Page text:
Orange Crush - first ride £1300

Well balanced, reliably equipped fun bike

BikeRadar score 4/5

Like Orange's evergreen Five, the Crush – a bike that the company style as the Five's 'tag-team partner' – gets 650b wheels for the 2014 season. They add noticeable smoothness, speed and grip to what's already a natural gravity-biased grin machine.

Ride and handling: get a grip

The reasonable (for the category) compliance boosts traction, and whether you're trying to find the grip to fling it round a corner or grinding up a greasy wooded climb, there's always more adhesion than you expect from the low tread Maxxis Ardent tyres.

At the risk of being branded the corrupt hype mongers of a worldwide conspiracy by those determined to stick with 26in wheels, these 650b hoops make for a noticeable boost in grip, smoothness and rolling speed: ride the two sizes back-to-back and it's immediately obvious.

It's not enough to make your existing 26er (or 29er) redundant, but if you're looking at buying a new bike right now the 650b switchover has been even more complete than we ever expected. You will actually have to go out of your way to find a higher-quality bike with 26in wheels this year. Luckily, all hype aside, we think it's a size that works brilliantly for aggressive trail riding.

Back to the Crush. It's a really fun and surprisingly capable bike, particularly when pointed downhill. It's not short of traction on climbs either, or the agility and smoothness rock and roll on singletrack. Getting it up to speed can be a bit of a grunt, but it's lighter than most full suspension bikes at this price.

These more compliant stays feel slightly softer when you're on the power, and we appreciate the relentless reliability of the Shimano transmission. The old-style, free-swinging rear mech is an oversight, mind you; a clutch-equipped version would make the bike a lot quieter, especially as there are no guide mounts for dealing with the lashing chain that way, either.

Sure, the 710mm RaceFace bars are narrow for a 50mm stem and a 67-degree head angle, and it takes more effort to slot the bike onto traction-bending lines. But we were surprised how little it affected overall control and confidence even on radical descents, especially considering that we're normally a broken record on the issue of wider bars and wild-riding bikes. While we sometimes missed the 'go there, bike' authority of properly spread hands, our knuckles were happy whenever we opted for the pray rather than brake approach on tree-tight trails.

The longer rear end of the new Crush adds a bit of drogue-chute stability when you're taking a proper flier at techy descents, and that extra length – plus narrower stays and big, L-shaped forged dropouts – allow welcome extra flex, meaning less of a battering for your feet when spanking the rims through a rock field or landing a drop rear-first. Add the reasonable-sized rear tyre and – presuming you get the right size – it's a bike you'll be happy to sit on (rather than constantly have to hover above) all day.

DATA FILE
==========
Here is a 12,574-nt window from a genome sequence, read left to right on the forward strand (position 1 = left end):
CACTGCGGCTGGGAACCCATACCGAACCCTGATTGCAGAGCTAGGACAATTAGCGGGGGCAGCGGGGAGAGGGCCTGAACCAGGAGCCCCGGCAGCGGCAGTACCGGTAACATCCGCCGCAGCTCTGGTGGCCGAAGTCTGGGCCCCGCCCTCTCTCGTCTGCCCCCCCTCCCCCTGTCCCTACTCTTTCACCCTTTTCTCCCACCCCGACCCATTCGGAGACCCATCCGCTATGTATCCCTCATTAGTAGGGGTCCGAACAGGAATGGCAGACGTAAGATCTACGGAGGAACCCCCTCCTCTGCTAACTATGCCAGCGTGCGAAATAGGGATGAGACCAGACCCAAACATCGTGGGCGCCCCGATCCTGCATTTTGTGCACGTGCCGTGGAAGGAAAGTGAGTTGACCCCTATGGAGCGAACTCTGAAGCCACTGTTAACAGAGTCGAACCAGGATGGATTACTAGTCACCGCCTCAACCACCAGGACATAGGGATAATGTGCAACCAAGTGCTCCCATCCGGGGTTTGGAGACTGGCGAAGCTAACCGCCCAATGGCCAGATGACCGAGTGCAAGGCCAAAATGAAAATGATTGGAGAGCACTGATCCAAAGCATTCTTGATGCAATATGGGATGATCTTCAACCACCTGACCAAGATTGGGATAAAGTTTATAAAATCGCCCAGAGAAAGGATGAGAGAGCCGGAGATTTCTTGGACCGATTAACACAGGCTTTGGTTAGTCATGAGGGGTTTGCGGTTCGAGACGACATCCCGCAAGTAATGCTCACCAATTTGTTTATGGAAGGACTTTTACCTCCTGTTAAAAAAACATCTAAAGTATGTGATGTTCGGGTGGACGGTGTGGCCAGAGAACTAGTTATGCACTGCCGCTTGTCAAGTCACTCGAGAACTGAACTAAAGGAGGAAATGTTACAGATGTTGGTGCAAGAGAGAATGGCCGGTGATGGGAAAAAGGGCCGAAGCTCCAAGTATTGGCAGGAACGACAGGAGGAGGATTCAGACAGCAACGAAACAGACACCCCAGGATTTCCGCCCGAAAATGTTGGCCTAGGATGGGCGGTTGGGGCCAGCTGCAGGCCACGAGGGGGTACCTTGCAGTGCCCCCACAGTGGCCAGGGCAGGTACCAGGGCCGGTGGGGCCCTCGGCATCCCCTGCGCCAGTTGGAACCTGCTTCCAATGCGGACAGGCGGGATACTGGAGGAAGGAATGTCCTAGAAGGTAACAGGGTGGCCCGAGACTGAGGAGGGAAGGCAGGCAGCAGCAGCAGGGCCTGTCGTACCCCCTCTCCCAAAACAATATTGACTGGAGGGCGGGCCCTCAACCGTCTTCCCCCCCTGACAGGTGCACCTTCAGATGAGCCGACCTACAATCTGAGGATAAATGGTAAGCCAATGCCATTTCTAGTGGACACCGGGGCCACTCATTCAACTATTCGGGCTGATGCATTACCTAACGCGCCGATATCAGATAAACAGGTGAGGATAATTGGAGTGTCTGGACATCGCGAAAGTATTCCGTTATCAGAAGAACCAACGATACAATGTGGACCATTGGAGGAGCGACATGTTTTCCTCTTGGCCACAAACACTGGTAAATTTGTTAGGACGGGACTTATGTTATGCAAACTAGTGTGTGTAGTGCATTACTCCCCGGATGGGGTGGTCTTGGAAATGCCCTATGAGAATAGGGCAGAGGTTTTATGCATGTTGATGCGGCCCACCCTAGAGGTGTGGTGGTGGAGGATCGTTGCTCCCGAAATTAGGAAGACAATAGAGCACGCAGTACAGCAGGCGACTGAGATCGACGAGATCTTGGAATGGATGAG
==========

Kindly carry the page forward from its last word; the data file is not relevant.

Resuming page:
It's a mark of how much smoothing the Sektor fork and the stout, supple Maxxis tyres are doing that the front end isn't a wrist and shoulder killer. Just take a look at those super-sized tubes, and note the big gussets under the head tube and ahead of the seat tube.

Frame and equipment: Orange squashed

Trying before you buy is vital to get the right size. We're not just talking about the very common 'there's a big gap between medium and large' problem that afflicts many makes. We're talking about how the Crush's medium frame (the size of Orange we normally ride) is absolutely tiny. Despite a top tube length that looks fine on paper, the on-trail reality is a bike with a cockpit small enough to be Dr Evil's sidekick.

The Crush actually has the longest wheelbase of the three hardtails tested here, by around 25mm, so the effect is more to do with the relatively steep 73-degree seat tube and short front end. Stood up, even six-footers will feel okay, but if you're anywhere near that (or even a few inches less) you're better off with the 15mm-longer Large. There's an XL too, which is another 15mm longer still.

Obviously sizing is something you get right by going to a demo day or an Orange dealer and trying the bike yourself, but think about sizing up... and don't blame us if you order online and end up with something that looks like it's been boil washed.

Mavic rims have legendary longevity, as do cup-and-cone Shimano rear hubs - so long as the latter gets careful, regular maintenance. It all builds into a rather heavy and slightly narrow pair of wheels, though the RaceFace triple at least has all the gears you need to escape even the steepest Pennine valley.

Despite their bottom rung ranking, the Elixir 1 brakes are the most reliable in the Avid line-up, and if you want more braking grip there's plenty of room for a properly knobbly tyre. The frame is rigged ready for a dropper post too - something it's crying out for, along with a wider bar.

Get the right size and the Crush is a great update on the high-confidence, low-maintenance format that still thrives in the tight, techy British backwoods and vertically-sided valleys.

This article was originally published in What Mountain Bike magazine, available on Apple Newsstand and Zinio.

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